Monday, 2 June 2008

Album Review: Forbidden Tongues - Konnekt.

Review by Stephen Harvey (A.K.A. DJ Fresh)

Producer Forbidden Tongues has been trawling through the vast array of undiscovered lyrical talent on the Stoke and Manchester hip hop scene, and dropped it right here into my greedy vinyl-collecting hands.

Tongues is an unusual and rare sort in the land of hip hop; being a quietly spoken and humble man. The normal stereotyped large male we would associate with the many producers doing a similar role in the MTV world is there though, but that's where the similarity ends physically and musically (which is a good thing).

I was introduced to Tongues a few months back in the noisy surroundings of a Parradox gig at the Underground in Hanley, Stoke-on-Trent. He handed me the album and said "give it a blast", just before running for cover from a rainfall of warm beer and plastic glasses as Parradox went into the crowd favourite 'Get Wid It!!', which led the crowd into a frenzy of mosh pit antics I had only ever seen at rock gigs. Incidently, the track also features on the album, and I was to believe the hype that has surrounded the album after gaining a 3/5 in hip hop magazine on his first attempt.

The opening track 'Konnekt' reads like a who's who of the Stoke and Manchester hip hop scene. The likes of Parradox, Jaro, Brother Ghazi and E.J. all battling for supremacy lyrically. The production and beat-making skills of tongues are soon evident as the track enables the individuality of the artists to shine, while still keeping the framework of the idea intact.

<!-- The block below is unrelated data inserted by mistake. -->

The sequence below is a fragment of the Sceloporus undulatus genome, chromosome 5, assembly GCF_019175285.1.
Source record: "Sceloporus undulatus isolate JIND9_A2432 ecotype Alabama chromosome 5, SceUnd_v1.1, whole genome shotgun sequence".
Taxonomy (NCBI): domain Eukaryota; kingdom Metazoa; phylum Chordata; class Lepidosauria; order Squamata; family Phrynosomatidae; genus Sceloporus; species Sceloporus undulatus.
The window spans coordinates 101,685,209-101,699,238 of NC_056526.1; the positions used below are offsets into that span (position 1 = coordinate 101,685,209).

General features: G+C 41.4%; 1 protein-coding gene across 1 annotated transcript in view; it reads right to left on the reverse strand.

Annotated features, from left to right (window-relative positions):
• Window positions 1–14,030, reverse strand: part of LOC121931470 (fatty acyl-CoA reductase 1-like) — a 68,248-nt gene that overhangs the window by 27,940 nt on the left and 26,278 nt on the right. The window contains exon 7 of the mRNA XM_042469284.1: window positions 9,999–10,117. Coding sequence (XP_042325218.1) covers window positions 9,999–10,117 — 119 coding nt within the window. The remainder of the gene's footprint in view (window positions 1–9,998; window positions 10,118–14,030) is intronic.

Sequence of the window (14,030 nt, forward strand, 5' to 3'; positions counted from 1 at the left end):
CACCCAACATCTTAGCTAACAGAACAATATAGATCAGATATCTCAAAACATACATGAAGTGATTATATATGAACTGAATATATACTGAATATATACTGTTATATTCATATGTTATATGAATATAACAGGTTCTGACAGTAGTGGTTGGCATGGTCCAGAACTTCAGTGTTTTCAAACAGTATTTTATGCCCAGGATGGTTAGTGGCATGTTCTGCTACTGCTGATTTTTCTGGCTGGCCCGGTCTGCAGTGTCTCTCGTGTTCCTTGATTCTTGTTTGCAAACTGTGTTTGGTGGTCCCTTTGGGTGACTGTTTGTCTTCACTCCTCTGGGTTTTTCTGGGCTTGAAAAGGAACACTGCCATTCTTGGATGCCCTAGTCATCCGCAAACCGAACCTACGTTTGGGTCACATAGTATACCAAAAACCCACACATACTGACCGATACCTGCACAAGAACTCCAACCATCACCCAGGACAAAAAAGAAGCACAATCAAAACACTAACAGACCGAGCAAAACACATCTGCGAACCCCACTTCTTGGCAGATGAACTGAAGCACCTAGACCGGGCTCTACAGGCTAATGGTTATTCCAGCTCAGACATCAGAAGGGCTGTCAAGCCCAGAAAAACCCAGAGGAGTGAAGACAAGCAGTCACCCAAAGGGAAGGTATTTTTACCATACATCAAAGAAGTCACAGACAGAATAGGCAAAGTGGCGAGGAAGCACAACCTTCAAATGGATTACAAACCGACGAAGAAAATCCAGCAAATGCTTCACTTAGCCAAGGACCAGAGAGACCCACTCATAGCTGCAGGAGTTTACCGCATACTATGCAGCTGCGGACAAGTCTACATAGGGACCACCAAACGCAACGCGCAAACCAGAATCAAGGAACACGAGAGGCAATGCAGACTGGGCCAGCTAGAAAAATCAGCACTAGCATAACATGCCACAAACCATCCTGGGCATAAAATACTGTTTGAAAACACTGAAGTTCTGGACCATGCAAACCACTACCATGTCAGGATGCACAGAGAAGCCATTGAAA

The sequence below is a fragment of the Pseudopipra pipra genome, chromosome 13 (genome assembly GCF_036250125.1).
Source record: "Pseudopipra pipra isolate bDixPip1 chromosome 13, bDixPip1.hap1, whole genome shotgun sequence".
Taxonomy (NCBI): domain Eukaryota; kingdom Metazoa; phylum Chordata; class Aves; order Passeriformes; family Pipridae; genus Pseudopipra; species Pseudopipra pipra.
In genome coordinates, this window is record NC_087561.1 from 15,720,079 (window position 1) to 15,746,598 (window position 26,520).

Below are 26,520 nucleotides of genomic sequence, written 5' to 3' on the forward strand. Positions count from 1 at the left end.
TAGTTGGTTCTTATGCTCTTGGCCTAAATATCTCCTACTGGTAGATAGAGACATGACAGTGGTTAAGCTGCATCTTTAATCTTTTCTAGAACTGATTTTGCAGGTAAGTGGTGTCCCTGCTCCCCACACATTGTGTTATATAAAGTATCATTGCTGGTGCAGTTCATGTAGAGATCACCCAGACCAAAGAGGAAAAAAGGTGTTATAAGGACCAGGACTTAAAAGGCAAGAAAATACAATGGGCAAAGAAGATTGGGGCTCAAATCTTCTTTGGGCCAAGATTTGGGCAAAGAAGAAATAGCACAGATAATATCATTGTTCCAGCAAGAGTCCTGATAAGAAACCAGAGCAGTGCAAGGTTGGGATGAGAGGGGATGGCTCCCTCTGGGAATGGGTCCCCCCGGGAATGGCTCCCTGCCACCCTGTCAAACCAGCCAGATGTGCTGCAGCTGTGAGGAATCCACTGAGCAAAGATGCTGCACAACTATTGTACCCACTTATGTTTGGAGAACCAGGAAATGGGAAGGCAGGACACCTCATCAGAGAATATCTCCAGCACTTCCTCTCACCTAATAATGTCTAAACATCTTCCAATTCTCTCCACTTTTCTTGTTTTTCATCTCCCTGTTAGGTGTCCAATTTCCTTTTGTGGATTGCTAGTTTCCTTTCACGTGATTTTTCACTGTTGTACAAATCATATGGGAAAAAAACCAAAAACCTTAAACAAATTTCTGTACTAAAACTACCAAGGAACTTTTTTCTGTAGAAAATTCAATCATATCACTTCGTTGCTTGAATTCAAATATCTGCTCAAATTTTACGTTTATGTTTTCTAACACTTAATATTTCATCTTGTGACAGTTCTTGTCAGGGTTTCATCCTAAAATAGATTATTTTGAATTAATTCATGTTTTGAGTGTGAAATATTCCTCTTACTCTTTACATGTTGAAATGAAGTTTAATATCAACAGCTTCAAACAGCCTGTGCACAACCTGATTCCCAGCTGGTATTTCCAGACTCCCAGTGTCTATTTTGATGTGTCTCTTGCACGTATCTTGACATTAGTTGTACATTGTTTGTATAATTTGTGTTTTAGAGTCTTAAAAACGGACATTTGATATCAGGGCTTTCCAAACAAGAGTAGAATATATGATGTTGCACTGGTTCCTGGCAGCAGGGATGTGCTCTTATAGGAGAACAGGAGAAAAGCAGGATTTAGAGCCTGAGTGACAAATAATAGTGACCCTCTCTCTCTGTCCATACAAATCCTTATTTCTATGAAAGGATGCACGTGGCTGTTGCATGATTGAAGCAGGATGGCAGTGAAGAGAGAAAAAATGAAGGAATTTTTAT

the conflicting styles of the Manchester and Stoke scenes are evident throughout the album, but this just adds to the overall appeal. The hard-hitting lyrical prowess of Chronicle on tracks like 'The "N" Word' and 'Back of the Brain' leave you feeling the rawness of the Manchester streets. You can almost smell the stench of a drug den squat, as he describes being in rooms with smackheads with no carpets. The likes of homegrown talents like Guti and Parradox on tracks like '2 Minutes of Funk' and 'Over-stand' reflecting the slightly more 'laddish' side of hip hop on the street of the five towns. We know Stoke has got its own bad areas, but not to the extent of inner Manchester, and this is all about relating the real.

The end product is what I would describe as 'user friendly' hip hop, being that there is something for everyone on the album. The hard-hitting realness of inner city life to the b-boy dance beats of Stoke's dance past life.

It's all there.

Favourite tracks

Back of the Brain - Chronicle
Pain - Guilty & Sarah Sayeed
Parradox of the Mind - Parradox
Relate the Real - Raw Kut feat N/A

The album is available for £3 from:

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